US Steel reports net loss for Q3; plans to idle three furnaces in Q4
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America's largest steelmaker by sales, United States Steel Corporation (US Steel), reported its third consecutive quarterly loss on Tuesday, though the firm cited improvements in shipment volumes and operating rates compared to the previous quarter.
Pittsburgh, Pennsylvania-based US Steel reported a third quarter 2009 net loss of $303 million, compared to a net loss of $392 million in the second quarter of 2009 and net income of $919 million in the third quarter of 2008. Third quarter steel shipments totaled 4.2 million net tons, an increase of 41 percent from the second quarter, while net sales totaled $2.8 billion in Q3, up 32 percent from Q2 and down from sales of $7.312 billion in the third quarter of 2008.
Of its three main business segments, Flat-rolled, US Steel Europe, and Tubular, US Steel's Flat-rolled segment posted the biggest operating loss in Q3, losing the company a total of $370 million. In Q2, this segment recorded a net loss of $362 million.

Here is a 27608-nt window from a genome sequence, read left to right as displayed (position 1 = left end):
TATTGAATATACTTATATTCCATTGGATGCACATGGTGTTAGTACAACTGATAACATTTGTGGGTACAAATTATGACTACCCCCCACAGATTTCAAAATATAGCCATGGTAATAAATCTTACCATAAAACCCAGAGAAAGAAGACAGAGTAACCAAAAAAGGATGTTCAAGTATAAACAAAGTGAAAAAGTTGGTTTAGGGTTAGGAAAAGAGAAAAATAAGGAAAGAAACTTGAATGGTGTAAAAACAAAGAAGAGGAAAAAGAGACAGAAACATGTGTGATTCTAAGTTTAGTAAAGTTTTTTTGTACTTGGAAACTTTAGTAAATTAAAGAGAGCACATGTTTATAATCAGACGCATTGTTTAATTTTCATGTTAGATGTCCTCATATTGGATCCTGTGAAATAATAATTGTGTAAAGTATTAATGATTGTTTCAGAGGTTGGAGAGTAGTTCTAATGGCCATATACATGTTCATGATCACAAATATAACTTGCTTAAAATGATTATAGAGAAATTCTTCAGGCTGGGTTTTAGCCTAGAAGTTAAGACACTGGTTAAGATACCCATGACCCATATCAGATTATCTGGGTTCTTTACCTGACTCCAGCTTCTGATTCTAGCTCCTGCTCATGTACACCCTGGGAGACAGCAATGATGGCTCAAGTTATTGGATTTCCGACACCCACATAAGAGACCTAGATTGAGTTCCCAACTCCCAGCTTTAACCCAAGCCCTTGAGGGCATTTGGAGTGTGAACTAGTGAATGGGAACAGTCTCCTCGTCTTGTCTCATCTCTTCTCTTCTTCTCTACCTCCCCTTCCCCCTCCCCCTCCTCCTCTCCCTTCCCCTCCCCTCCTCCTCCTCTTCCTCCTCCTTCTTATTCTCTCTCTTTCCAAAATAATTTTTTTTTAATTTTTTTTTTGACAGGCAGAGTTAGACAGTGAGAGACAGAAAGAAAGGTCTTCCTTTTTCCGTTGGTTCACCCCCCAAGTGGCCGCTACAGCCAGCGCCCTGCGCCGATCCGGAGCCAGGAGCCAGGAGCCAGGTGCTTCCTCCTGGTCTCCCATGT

Commenting on results, US Steel chairman and CEO John P. Surma said, "Shipment volumes and operating rates for all of our reportable segments increased significantly from the very low levels of the second quarter as we brought several idled facilities online to satisfy increased customer order rates. Our European and Tubular segments had improved financial performance and our Flat-rolled segment's results were in line with the prior quarter despite the effects of continued low operating rates and facility restart costs."
Commenting on the company's outlook for the fourth quarter and beyond, Surma said, "We expect improvement in our overall fourth quarter results mainly as a result of increased demand for Flat-rolled products in North America, driven primarily by automotive markets and continued strength in tin mill markets. However, we expect to report an overall operating loss in the fourth quarter due primarily to continued low operating rates and idled facility carrying costs for our Flat-rolled and Tubular segments."
Surma went on to say that while end-user demand for flat rolled has decreased from the fourth quarter partly due to seasonal slowdowns, the firm will continue to adjust production to meet demand. Specifically, during the fourth quarter the company expects to idle the #14 Blast Furnace at its Gary Works for necessary repairs, as well as one of two furnaces at Granite City Works. Surma said that as a result, US Steel currently expects fourth quarter raw steel capability utilization rates to be in line with third quarter levels.